Jewelry Pitfalls in Homeowners Insurance and How To Fix Them

Christmas and Valentine’s Day are, traditionally, big gift holidays, and they’re pretty much back to back. In the midst of all the holiday craziness, it’s pretty darn easy to forget to tell us, your favorite insurance agency, about those items. So, say you forget. Now it’s March and the new necklace is stolen- what do you do? Will your home insurance pay?

What (might be) included

Your basic, standard homeowners insurance policy (or even renter’s insurance) usually includes coverage for jewelry, furs, art, etc. However, basic insurance policies limit the amount of coverage- possibly as low as $1,000 for any claim, with a limit of $250 per item. This means if any one item in question is more than $250, or if the total amount lost or stolen is over $1,000, you’re out of luck.

If you’re lucky, you *might* have a homeowners insurance policy that automatically grants you $10,000 for jewelry. Your partner loves buying you sparkly things, and your wedding ring/engagement ring set is a whopper! Plus there’s Grandma’s earrings, Aunt Mildred’s pearls, Uncle Joe’s Rolex, and all those Valentine’s gifts. It adds up quick!

”Engagement rings and other expensive jewelry are perennially favorites for gifts, but with the soaring popularity of electronics of all types some people may feel that nothing says ‘I love you’ like a flat screen TV or an expensive leather handbag,” said Jeanne M. Salvatore, senior vice president and consumer spokesperson for the Insurance Information Institute (I.I.I.). Where does coverage for your Apple Watch fall? Or that fancy Louis Vuitton? Guns are all over the news now, but is the antique firearm insured?

More than just theft

So with your basic, standard homeowners insurance policy limit of $1,000, you most likely have coverage for fires and theft. Here’s one for you- what happens if you’re out skiing and you just lose your diamond stud earring in the snow? You throw a party and afterwards you can’t find your watch. Or you’re out at a restaurant and the center stone pops out of that antique ring you have?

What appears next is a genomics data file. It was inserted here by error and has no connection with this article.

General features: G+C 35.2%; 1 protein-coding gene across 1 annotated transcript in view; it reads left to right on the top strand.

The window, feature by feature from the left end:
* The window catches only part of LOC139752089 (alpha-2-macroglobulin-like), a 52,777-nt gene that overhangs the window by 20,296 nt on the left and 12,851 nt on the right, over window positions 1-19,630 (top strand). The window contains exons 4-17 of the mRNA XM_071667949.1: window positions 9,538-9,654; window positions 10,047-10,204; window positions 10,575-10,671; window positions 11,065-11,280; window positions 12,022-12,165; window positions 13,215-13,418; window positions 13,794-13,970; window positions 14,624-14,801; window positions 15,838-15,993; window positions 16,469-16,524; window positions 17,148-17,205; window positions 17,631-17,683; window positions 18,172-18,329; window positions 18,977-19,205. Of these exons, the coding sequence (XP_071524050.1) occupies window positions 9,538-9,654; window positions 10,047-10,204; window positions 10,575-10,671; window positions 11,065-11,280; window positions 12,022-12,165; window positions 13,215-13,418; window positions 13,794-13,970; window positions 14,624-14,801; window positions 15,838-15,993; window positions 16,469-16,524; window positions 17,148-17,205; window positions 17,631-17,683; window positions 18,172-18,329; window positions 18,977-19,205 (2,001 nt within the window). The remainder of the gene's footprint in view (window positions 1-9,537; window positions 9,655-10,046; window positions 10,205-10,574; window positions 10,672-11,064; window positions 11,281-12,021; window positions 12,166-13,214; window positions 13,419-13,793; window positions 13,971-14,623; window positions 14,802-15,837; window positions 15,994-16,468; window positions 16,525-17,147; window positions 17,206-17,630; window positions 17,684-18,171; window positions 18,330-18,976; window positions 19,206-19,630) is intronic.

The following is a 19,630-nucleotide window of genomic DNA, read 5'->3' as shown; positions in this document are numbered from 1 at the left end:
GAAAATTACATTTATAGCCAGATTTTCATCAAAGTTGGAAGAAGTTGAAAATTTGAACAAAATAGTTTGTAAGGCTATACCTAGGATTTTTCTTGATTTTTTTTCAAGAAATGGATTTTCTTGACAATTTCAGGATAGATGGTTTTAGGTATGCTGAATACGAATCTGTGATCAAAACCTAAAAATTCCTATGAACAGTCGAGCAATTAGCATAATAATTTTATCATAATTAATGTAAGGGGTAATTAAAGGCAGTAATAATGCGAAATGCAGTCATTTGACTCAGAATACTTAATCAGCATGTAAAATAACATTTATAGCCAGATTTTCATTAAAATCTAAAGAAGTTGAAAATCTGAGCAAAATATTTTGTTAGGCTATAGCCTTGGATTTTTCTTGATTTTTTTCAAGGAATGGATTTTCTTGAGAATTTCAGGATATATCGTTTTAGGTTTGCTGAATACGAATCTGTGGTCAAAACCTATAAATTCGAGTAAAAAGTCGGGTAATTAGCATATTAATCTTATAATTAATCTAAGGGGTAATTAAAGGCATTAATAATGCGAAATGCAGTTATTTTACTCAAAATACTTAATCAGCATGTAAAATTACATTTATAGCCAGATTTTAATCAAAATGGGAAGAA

True story- my parents and I went shopping and then ate lunch at TGI Fridays. Mom’s ear looked… weird. I did a double take and the diamond was no longer in its setting in her ear. The stone had literally just vanished. We searched the booth, the floor – EWW! – but and knew it was pretty much hopeless. Well, if you’ve done it right and have a solid jewelry policy that you paid extra for, it will include “mysterious disappearance.”

“While there is no way to insure the sentimental value of jewelry or other expensive items, having it properly covered will provide financial protection in the event it is lost or stolen,” pointed out Salvatore.

We suggest the following
  • Contact your insurance professional immediately (today is fine!)
    Let us know that you are now in possession of an expensive piece of jewelry or other costly items- even if it’s a gift and you haven’t given it yet- and you want to add it to your homeowners insurance policy.
  • Have the item appraised
    Reappraise heirlooms and items that you purchased years ago. If you have not had your high-valued jewelry appraised within the last few years, consider obtaining an appraisal from a reputable jeweler.
  • Keep a copy of the store receipt
    You should forward a copy of the receipt to us so that the insurance company knows the current retail value of the item. Keep a copy for yourself and include it with your home inventory.
  • Store valuables in a secure location
    Protect your jewelry by storing it in a secure location in your home. If you do not plan to wear the item regularly or are holding it for a child, consider keeping it in a safe deposit box. You may save money on the cost of insuring it as some companies offer “in vault” coverage. If you want to wear the jewelry for a special occasion, many home insurance will offer the option of purchasing additional coverage for the time it is out of the bank; you do, of course, have to notify your insurer ahead of time if you plan to do this.
  • Update the value of your valuables
    Expensive items can go up or go down in value based on the cost of gold or other precious metals. Talk to your insurance professional about how to make sure your insurance reflects these changes.
  • Take a picture of the item or collection
    Get into the habit of keeping a visual record of all of your personal possessions. This helps to document your loss and can speed up the claims process. It is also useful when documenting antique and unusual pieces of jewelry.
  • Add the item to your home inventory
    Everyone should have an up-to-date inventory of their personal possessions, including valuables. This can help you purchase the correct amount of insurance and will make the claims process easier if there is a loss.

Moral of the story: If you receive an expensive gift or any other valuable items, you should contact your insurance professional immediately.

Sources: Insurance Journal, Insurance Information Institute, Insurance Risk Management Institute

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